June 15: Franklin’s Kite

franklinwithkeyYou’ve probably all heard the story of Ben Franklin’s discovery of electricity. The story goes that Franklin tied a key to a kite and then flew the kite in an attempt to extract electricity from an approaching thunder storm. While the exact details of Franklin’s experiment are a subject of debate, it is believed that Franklin conducted it on this day in 1752.

Franklin first proposed that he could prove lightning was electricity in 1750, when he published a paper in which he outlined his “kite in a storm” plan. In May of 1752, French scientist Thomas-François Dalibard, a friend of Franklin’s, used wine bottles and a 40-foot iron pole to extract sparks from the sky. So, allegedly one month later, Franklin conducted his experiment.

It’s believed that when Franklin performed his experiment, he wore some manner of insulation to protect himself against electrocution. Other scientists would not be as wise as Franklin when they attempted to replicate his experiment. For instance, Russian scientist Georg Wilhelm Richmann died when he was electrocuted attempting to recreate Franklin’s work. Regardless, Franklin’s experiment proved to be a success and he was able to collect electric charges off the key, confirming that lightning was electricity.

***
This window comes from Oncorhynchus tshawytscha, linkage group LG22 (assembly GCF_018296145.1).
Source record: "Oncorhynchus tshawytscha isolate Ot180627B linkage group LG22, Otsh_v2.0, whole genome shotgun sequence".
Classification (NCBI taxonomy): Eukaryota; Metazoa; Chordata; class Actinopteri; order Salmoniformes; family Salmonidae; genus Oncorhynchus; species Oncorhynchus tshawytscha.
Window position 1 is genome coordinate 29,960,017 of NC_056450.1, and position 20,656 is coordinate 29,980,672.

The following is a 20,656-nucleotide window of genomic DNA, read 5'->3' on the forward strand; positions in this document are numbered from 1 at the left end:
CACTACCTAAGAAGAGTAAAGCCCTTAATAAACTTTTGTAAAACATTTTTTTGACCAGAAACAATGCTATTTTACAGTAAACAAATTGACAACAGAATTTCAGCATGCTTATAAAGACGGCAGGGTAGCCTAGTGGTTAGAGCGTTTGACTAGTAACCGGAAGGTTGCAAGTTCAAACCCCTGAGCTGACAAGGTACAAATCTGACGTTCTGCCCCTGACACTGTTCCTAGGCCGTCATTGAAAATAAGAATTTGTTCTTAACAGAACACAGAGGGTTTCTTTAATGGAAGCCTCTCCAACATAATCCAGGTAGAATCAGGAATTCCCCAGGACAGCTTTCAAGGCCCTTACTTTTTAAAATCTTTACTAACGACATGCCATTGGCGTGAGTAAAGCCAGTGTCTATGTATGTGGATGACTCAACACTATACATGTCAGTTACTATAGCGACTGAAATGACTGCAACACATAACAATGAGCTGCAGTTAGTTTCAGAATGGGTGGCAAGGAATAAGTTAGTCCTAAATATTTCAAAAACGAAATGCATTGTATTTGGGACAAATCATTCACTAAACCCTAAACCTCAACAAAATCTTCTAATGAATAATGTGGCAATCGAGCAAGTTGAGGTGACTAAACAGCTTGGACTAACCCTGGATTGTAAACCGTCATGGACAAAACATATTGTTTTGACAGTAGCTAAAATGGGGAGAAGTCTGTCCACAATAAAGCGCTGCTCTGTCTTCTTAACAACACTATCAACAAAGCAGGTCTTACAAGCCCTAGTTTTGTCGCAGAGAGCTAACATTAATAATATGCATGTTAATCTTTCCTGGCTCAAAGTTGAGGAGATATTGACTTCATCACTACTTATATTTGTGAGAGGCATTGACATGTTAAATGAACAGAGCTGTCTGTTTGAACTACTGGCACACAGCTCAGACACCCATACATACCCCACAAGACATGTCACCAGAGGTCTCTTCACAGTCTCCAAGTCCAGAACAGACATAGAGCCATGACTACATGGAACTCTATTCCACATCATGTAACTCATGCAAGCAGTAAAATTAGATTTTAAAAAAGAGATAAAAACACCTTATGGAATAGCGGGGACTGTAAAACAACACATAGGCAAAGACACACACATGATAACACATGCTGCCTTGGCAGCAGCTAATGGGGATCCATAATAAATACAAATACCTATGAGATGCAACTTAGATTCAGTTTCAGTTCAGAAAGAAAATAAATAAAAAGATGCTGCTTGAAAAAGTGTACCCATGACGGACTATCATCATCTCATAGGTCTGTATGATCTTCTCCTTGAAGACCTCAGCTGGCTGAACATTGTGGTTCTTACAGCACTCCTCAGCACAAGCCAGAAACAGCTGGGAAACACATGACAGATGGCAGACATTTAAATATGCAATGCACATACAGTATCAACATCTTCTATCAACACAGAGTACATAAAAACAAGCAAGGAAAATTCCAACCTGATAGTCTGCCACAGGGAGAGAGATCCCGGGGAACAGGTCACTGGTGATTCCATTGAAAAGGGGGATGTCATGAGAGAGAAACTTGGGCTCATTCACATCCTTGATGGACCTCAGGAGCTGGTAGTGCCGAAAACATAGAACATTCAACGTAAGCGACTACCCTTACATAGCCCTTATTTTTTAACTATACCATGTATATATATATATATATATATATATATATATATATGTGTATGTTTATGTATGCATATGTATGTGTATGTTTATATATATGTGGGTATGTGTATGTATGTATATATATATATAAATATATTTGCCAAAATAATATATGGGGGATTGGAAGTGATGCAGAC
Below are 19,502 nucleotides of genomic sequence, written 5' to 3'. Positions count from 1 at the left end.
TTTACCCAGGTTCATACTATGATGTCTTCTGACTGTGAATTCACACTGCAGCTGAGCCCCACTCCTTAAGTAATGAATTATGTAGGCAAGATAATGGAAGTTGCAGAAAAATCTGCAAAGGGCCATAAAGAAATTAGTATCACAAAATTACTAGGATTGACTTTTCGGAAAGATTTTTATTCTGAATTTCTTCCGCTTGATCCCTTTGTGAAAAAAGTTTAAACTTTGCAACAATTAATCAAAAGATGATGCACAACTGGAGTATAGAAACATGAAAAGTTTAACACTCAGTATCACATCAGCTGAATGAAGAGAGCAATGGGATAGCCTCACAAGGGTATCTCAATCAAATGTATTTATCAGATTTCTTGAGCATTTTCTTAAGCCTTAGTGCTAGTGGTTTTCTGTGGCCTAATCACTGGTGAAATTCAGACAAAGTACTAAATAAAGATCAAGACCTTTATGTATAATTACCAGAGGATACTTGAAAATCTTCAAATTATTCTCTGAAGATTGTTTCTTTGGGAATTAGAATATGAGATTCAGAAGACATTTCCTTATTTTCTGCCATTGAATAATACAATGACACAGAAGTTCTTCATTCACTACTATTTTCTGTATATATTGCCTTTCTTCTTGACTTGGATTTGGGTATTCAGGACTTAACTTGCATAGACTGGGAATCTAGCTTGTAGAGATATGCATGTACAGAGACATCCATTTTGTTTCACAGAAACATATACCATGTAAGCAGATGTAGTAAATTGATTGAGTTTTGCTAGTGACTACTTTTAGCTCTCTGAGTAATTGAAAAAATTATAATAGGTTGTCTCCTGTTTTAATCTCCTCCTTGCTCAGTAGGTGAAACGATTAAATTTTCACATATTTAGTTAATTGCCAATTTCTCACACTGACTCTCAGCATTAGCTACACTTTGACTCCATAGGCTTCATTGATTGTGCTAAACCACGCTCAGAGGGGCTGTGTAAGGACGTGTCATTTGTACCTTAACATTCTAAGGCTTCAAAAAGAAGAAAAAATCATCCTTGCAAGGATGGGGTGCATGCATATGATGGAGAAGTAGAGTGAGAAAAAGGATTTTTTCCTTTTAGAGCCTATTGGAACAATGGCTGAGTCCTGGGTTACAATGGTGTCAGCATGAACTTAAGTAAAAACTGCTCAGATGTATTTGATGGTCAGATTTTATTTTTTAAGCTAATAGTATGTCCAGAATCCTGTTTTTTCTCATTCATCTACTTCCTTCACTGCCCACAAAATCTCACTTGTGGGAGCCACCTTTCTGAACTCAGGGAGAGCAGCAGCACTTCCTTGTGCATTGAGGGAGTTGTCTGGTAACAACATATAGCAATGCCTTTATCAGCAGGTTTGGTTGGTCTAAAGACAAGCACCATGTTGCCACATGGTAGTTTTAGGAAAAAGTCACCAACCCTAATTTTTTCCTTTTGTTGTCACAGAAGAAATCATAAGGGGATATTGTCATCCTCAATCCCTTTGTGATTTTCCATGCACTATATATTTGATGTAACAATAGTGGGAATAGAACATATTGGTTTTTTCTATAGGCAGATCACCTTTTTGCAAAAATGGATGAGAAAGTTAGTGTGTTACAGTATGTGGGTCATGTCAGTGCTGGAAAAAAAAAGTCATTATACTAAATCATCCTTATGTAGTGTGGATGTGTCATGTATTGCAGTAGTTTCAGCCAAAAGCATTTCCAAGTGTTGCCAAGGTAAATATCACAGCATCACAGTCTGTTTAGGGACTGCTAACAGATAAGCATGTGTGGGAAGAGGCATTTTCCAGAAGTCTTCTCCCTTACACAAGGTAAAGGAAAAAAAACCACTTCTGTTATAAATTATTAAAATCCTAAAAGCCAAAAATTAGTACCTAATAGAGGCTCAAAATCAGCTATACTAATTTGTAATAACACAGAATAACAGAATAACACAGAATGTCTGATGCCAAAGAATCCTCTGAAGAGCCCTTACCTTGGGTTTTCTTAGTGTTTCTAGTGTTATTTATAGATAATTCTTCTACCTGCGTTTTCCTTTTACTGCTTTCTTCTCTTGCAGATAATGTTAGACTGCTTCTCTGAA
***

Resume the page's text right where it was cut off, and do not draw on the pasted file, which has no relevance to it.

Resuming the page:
Franklin’s experiment with the kite and key would lead to a better understanding of electricity, so it’s only fitting that we enjoy a Lightning Bolt.  This turbocharged cocktail is not dissimilar from a vodka Martini, but with the sweet herbal liqueur Galliano replacing the bitter dry vermouth.

  • 1 1/2 ounces Vodka
  • 1 1/2 ounces Galliano

Stir with ice and strain into a chilled cocktail glass. Garnish with an olive.

Tomorrow: Stately, plump Buck Mulligan came from the stairhead, bearing a bowl of lather on which a mirror and a razor lay crossed.

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